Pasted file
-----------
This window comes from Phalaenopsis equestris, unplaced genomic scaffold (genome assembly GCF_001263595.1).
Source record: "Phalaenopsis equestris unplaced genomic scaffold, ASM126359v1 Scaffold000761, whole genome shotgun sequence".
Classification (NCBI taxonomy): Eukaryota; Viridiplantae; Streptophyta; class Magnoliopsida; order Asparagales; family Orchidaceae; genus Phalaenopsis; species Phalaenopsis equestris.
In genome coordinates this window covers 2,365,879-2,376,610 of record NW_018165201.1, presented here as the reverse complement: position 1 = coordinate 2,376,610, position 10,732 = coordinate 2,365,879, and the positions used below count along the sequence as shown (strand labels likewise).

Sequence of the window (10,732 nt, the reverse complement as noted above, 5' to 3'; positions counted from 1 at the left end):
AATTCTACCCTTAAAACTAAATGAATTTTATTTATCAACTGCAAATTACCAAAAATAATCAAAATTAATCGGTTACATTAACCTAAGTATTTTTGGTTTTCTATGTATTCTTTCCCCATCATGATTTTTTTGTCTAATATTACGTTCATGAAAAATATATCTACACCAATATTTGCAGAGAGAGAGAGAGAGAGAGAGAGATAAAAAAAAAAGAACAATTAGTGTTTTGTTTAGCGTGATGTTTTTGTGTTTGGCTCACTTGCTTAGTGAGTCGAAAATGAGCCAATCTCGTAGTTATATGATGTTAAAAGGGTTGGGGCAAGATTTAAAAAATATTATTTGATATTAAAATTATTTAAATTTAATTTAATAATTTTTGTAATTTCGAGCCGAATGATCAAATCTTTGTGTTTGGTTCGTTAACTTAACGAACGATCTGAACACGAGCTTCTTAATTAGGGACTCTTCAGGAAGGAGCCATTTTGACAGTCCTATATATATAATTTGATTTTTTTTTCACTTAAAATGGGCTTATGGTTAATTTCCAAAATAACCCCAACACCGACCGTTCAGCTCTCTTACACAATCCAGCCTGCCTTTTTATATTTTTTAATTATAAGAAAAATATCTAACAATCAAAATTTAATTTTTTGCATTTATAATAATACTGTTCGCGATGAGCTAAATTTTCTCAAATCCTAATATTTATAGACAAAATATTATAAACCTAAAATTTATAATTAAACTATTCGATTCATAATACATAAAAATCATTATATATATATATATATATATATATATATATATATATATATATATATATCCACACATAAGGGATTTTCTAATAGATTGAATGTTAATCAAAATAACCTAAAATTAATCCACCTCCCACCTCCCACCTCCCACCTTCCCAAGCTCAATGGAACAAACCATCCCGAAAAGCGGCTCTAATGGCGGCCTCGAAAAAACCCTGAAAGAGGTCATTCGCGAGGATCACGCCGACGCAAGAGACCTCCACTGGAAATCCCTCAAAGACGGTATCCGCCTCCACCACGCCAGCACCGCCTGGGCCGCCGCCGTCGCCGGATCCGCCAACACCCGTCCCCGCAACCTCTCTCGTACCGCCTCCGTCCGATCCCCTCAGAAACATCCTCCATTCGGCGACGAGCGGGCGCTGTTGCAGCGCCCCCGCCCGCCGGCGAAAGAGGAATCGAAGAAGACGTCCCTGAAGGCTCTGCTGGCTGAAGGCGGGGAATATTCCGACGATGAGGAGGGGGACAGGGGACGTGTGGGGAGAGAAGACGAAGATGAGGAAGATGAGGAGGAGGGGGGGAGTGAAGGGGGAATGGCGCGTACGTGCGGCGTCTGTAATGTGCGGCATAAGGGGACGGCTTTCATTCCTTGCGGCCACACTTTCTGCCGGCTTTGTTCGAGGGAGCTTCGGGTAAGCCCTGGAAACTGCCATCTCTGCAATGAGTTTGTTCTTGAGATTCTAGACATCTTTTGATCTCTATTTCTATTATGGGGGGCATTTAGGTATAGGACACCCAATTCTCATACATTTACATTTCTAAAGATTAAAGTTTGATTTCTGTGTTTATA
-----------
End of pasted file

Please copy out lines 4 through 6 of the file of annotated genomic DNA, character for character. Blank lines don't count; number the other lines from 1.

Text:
In genome coordinates this window covers 2,365,879-2,376,610 of record NW_018165201.1, presented here as the reverse complement: position 1 = coordinate 2,376,610, position 10,732 = coordinate 2,365,879, and the positions used below count along the sequence as shown (strand labels likewise).

Sequence of the window (10,732 nt, the reverse complement as noted above, 5' to 3'; positions counted from 1 at the left end):
AATTCTACCCTTAAAACTAAATGAATTTTATTTATCAACTGCAAATTACCAAAAATAATCAAAATTAATCGGTTACATTAACCTAAGTATTTTTGGTTTTCTATGTATTCTTTCCCCATCATGATTTTTTTGTCTAATATTACGTTCATGAAAAATATATCTACACCAATATTTGCAGAGAGAGAGAGAGAGAGAGAGAGATAAAAAAAAAAGAACAATTAGTGTTTTGTTTAGCGTGATGTTTTTGTGTTTGGCTCACTTGCTTAGTGAGTCGAAAATGAGCCAATCTCGTAGTTATATGATGTTAAAAGGGTTGGGGCAAGATTTAAAAAATATTATTTGATATTAAAATTATTTAAATTTAATTTAATAATTTTTGTAATTTCGAGCCGAATGATCAAATCTTTGTGTTTGGTTCGTTAACTTAACGAACGATCTGAACACGAGCTTCTTAATTAGGGACTCTTCAGGAAGGAGCCATTTTGACAGTCCTATATATATAATTTGATTTTTTTTTCACTTAAAATGGGCTTATGGTTAATTTCCAAAATAACCCCAACACCGACCGTTCAGCTCTCTTACACAATCCAGCCTGCCTTTTTATATTTTTTAATTATAAGAAAAATATCTAACAATCAAAATTTAATTTTTTGCATTTATAATAATACTGTTCGCGATGAGCTAAATTTTCTCAAATCCTAATATTTATAGACAAAATATTATAAACCTAAAATTTATAATTAAACTATTCGATTCATAATACATAAAAATCATTATATATATATATATATATATATATATATATATATATATATATATATATCCACACATAAGGGATTTTCTAATAGATTGAATGTTAATCAAAATAACCTAAAATTAATCCACCTCCCACCTCCCACCTCCCACCTTCCCAAGCTCAATGGAACAAACCATCCCGAAAAGCGGCTCTAATGGCGGCCTCGAAAAAACCCTGAAAGAGGTCATTCGCGAGGATCACGCCGACGCAAGAGACCTCCACTGGAAATCCCTCAAAGACGGTATCCGCCTCCACCACGCCAGCACCGCCTGGGCCGCCGCCGTCGCCGGATCCGCCAACACCCGTCCCCGCAACCTCTCTCGTACCGCCTCCGTCCGATCCCCTCAGAAACATCCTCCATTCGGCGACGAGCGGGCGCTGTTGCAGCGCCCCCGCCCGCCGGCGAAAGAGGAATCGAAGAAGACGTCCCTGAAGGCTCTGCTGGCTGAAGGCGGGGAATATTCCGACGATGAGGAGGGGGACAGGGGACGTGTGGGGAGAGAAGACGAAGATGAGGAAGATGAGGAGGAGGGGGGGAGTGAAGGGGGAATGGCGCGTACGTGCGGCGTCTGTAATGTGCGGCATAAGGGGACGGCTTTCATTCCTTGCGGCCACACTTTCTGCCGGCTTTGTTCGAGGGAGCTTCGGGTAAGCCCTGGAAACTGCCATCTCTGCAATGAGTTTGTTCTTGAGATTCTAGACATCTTTTGATCTCTATTTCTATTATGGGGGGCATTTAGGTATAGGACACCCAATTCTCATACATTTACATTTCTAAAGATTAAAGTTTGATTTCTGTGTTTATA